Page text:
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  #1  
Old 03-10-2008
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Grounding the AC circuit

The AC "connection" in my 1975 Capital Yachts Newport 28 is just a 12/2 line (I'd say it was ROMEX) that leads directly to a standard outlet. No circuit breaker in the path anywhere, just straight from the shore power plug in the cockpit to that outlet.

I'm going to put in a very basic 3-switch AC panel, and the question suddenly popped into my mind: Do I need to ground this in the boat somewhere?

In a house, of course, you ground the breaker box to the plumbing, or to a ground rod. Do you need to do the same in a boat, or is the ground coming in from the shore power pole all that's necessary. It somehow doesn't seem right to have a 12V DC and 120V AC circuit led to the same ground.

Am I right that all that's necessary is the shore-connected ground?

Thanks!
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Old 03-10-2008
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Discussed previously here
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Old 03-11-2008
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It's not really.. and it's a good question.

For the set-up you describe (a simple 3-switch panel) you run active, neutral and earth wires to each new outlet with the switch in the active line. At the panel you'll need a 'neutral' bar (supply and all other neutral's connected) and an 'earth' bar (supply and all other AC earths connected).

Connect one earth wire from the AC panel to the main grounding point on the boat using as short a length of wire possible at least the same size as the active/neutral wires - preferably a size bigger. Not at the DC panel... the main grounding point. It's typically on either a keel boat or an engine stud.

A GFI in the supply line is a good idea.

Good luck with your project!
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Old 03-11-2008
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Quote:
Originally Posted by hellosailor View Post
A "proper" light duty AC system would mean a shore power cable, a ground fault interrupt (GFI) safety device, adding an AC breaker to the panel, and running some AC wiring and receptacles on the boat. Couple of hundred bucks and one long day or casual weekend to install it all if you are familiar with it. More expensive if you are hiring labor.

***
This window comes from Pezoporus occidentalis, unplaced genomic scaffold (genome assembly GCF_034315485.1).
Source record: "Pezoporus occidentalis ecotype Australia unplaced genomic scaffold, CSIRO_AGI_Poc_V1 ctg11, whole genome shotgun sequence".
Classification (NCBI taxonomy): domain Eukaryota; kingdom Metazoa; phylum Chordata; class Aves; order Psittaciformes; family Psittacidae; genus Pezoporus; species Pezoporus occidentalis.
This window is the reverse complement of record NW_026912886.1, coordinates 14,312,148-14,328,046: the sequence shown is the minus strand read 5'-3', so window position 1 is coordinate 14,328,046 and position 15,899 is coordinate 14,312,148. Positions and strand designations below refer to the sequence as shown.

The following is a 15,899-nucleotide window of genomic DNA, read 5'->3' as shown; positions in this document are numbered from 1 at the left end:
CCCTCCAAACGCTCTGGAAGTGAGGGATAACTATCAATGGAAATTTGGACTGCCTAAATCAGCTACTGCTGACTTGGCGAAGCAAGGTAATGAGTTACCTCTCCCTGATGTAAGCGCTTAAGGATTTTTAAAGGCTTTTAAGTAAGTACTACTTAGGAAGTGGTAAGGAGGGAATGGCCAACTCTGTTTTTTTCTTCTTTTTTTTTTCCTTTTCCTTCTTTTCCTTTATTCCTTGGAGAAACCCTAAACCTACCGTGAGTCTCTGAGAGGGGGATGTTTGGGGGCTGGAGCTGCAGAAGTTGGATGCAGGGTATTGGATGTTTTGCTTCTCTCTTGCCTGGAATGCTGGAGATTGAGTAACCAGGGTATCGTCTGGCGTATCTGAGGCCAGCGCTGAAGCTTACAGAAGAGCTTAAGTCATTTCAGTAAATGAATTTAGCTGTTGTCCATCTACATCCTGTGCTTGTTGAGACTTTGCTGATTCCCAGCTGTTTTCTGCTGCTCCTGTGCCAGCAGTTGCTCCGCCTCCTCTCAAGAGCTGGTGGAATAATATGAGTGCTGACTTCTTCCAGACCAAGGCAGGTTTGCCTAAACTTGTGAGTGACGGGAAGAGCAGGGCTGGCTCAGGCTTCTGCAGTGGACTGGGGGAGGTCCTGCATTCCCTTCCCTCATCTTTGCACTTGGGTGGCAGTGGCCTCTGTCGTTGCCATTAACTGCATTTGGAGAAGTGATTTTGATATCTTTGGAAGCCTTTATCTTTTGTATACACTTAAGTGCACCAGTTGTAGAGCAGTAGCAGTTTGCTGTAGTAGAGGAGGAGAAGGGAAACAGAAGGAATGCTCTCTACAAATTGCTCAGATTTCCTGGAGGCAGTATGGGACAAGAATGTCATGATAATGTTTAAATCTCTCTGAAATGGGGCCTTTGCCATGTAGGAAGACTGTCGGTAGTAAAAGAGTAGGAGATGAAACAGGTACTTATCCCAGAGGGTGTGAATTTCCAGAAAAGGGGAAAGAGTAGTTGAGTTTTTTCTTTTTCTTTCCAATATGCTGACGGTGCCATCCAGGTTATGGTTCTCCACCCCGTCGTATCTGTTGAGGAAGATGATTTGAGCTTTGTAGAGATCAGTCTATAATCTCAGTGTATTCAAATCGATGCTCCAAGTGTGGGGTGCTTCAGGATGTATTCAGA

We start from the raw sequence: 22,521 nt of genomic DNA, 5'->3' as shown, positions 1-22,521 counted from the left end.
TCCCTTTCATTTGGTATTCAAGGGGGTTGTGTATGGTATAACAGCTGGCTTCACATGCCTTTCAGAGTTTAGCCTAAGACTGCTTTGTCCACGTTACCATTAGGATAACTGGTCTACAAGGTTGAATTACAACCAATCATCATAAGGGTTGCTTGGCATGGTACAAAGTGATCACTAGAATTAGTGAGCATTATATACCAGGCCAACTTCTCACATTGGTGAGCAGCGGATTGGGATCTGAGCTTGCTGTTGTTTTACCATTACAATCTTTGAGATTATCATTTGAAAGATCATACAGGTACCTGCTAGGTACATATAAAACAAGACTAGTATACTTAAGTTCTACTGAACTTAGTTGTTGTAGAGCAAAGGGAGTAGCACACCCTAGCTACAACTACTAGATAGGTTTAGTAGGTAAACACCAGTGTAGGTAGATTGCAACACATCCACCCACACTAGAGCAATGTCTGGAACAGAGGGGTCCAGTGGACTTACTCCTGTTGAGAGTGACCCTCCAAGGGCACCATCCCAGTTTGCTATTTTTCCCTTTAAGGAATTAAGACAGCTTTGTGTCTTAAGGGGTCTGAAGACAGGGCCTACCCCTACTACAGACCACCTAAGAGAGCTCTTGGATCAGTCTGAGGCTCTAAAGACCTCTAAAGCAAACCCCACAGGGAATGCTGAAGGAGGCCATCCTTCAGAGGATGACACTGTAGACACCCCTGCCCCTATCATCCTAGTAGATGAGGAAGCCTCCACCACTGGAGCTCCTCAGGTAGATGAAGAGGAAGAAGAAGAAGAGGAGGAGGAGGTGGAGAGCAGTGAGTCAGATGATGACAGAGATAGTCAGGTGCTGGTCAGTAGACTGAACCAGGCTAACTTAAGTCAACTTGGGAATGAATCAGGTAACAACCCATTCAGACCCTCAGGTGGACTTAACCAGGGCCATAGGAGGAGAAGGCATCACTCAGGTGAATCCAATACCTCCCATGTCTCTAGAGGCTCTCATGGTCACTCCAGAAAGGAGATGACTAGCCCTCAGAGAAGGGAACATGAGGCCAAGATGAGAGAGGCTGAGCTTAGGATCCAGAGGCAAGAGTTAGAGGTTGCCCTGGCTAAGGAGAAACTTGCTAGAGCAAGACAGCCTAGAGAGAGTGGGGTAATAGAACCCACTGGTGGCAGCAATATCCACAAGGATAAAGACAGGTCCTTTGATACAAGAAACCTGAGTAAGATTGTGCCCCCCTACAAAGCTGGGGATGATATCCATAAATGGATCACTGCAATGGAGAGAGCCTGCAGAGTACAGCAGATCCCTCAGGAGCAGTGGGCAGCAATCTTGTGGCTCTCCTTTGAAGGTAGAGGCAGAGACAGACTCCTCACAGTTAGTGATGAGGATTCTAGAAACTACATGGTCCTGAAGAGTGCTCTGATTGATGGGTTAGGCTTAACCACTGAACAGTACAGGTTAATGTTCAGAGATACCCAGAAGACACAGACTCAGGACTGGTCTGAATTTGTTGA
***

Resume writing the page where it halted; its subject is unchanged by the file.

Well that was 9/10ths.... but you're right. And this is a good question.

You can, and should, connect the AC system on your boat to the boat's bonding, or grounding system. However, if you do, the AC ground will provide a direct electrical connection between the boat's ground, and anything else directly connected to the ground wire (other boats, the dock, etc.). This creates a great environment for galvanic corrosion. In addition, if you use a single pole breaker (like most homes), in the case of a shore power fault (reverse polarity - more common than many realize, or two prong power cord incorrectly inserted), the entire ground system (AC and DC) could become hot, causing a hazard for people on board, and in the water!

Thus: a proper AC system on a boat should include two pole circuit breakers and, optionally, a isolation transformer.
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Old 03-11-2008
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Quote:
Originally Posted by eherlihy View Post
In addition, if you use a single pole breaker (like most homes), in the case of a shore power fault (reverse polarity - more common than many realize, or two prong power cord incorrectly inserted), the entire ground system (AC and DC) could become hot, causing a hazard for people on board, and in the water!
I've never been convinced about this... The ground wire is exactly that - a ground wire. It is not connected to the earth or neutral anywhere in the entire circuit and so could not possibly become live if someone plugged something in the wrong way.

Where it helps is, if you install a GFI in the AC supply to your boat, a ground wire guarantees that the GFI will trip by providing a path to a good "earth" that's not part of someone's body.

Quote:
Originally Posted by eherlihy View Post
Thus: a proper AC system on a boat should include two pole circuit breakers and, optionally, a isolation transformer.
An isolation transformer is probably overkill unless you plan to cruise to other countries - but otherwise, agreed 100%.
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Old 03-12-2008
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You need to take a look at Basic Electricity AC Circuits New Boatbuilders Home Page - Basic Electricity Page 7 - AC Circuits
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